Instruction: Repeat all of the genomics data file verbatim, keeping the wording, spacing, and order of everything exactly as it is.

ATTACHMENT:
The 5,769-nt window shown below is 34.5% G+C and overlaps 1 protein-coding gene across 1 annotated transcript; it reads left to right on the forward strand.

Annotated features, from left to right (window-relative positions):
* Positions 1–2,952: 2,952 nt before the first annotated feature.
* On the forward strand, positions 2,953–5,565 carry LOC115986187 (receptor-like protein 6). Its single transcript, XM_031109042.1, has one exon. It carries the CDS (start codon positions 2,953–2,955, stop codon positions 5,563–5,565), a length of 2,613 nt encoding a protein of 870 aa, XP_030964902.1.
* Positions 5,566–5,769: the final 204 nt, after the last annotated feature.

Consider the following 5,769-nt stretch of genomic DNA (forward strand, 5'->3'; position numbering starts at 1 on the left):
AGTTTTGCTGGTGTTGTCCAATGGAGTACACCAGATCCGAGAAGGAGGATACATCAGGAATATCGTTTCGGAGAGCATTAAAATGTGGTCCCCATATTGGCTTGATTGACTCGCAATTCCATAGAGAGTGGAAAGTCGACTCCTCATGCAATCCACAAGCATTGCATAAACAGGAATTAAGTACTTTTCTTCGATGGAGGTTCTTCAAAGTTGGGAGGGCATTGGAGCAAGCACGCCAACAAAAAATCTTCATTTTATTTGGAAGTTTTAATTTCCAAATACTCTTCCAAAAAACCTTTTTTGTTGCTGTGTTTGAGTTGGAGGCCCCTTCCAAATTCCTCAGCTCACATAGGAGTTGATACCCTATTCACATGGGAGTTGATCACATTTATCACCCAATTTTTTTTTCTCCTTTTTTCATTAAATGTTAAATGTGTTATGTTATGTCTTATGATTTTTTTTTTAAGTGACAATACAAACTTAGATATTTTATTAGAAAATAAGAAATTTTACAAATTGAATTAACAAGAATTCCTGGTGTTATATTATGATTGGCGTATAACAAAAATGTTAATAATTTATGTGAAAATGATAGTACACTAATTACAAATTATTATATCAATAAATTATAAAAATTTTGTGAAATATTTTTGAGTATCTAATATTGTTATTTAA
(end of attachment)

The 5,769-nt window shown below is 34.5% G+C and overlaps 1 protein-coding gene across 1 annotated transcript; it reads left to right on the forward strand.

Annotated features, from left to right (window-relative positions):
* Positions 1–2,952: 2,952 nt before the first annotated feature.
* On the forward strand, positions 2,953–5,565 carry LOC115986187 (receptor-like protein 6). Its single transcript, XM_031109042.1, has one exon. It carries the CDS (start codon positions 2,953–2,955, stop codon positions 5,563–5,565), a length of 2,613 nt encoding a protein of 870 aa, XP_030964902.1.
* Positions 5,566–5,769: the final 204 nt, after the last annotated feature.

Consider the following 5,769-nt stretch of genomic DNA (forward strand, 5'->3'; position numbering starts at 1 on the left):
AGTTTTGCTGGTGTTGTCCAATGGAGTACACCAGATCCGAGAAGGAGGATACATCAGGAATATCGTTTCGGAGAGCATTAAAATGTGGTCCCCATATTGGCTTGATTGACTCGCAATTCCATAGAGAGTGGAAAGTCGACTCCTCATGCAATCCACAAGCATTGCATAAACAGGAATTAAGTACTTTTCTTCGATGGAGGTTCTTCAAAGTTGGGAGGGCATTGGAGCAAGCACGCCAACAAAAAATCTTCATTTTATTTGGAAGTTTTAATTTCCAAATACTCTTCCAAAAAACCTTTTTTGTTGCTGTGTTTGAGTTGGAGGCCCCTTCCAAATTCCTCAGCTCACATAGGAGTTGATACCCTATTCACATGGGAGTTGATCACATTTATCACCCAATTTTTTTTTCTCCTTTTTTCATTAAATGTTAAATGTGTTATGTTATGTCTTATGATTTTTTTTTTAAGTGACAATACAAACTTAGATATTTTATTAGAAAATAAGAAATTTTACAAATTGAATTAACAAGAATTCCTGGTGTTATATTATGATTGGCGTATAACAAAAATGTTAATAATTTATGTGAAAATGATAGTACACTAATTACAAATTATTATATCAATAAATTATAAAAATTTTGTGAAATATTTTTGAGTATCTAATATTGTTATTTAA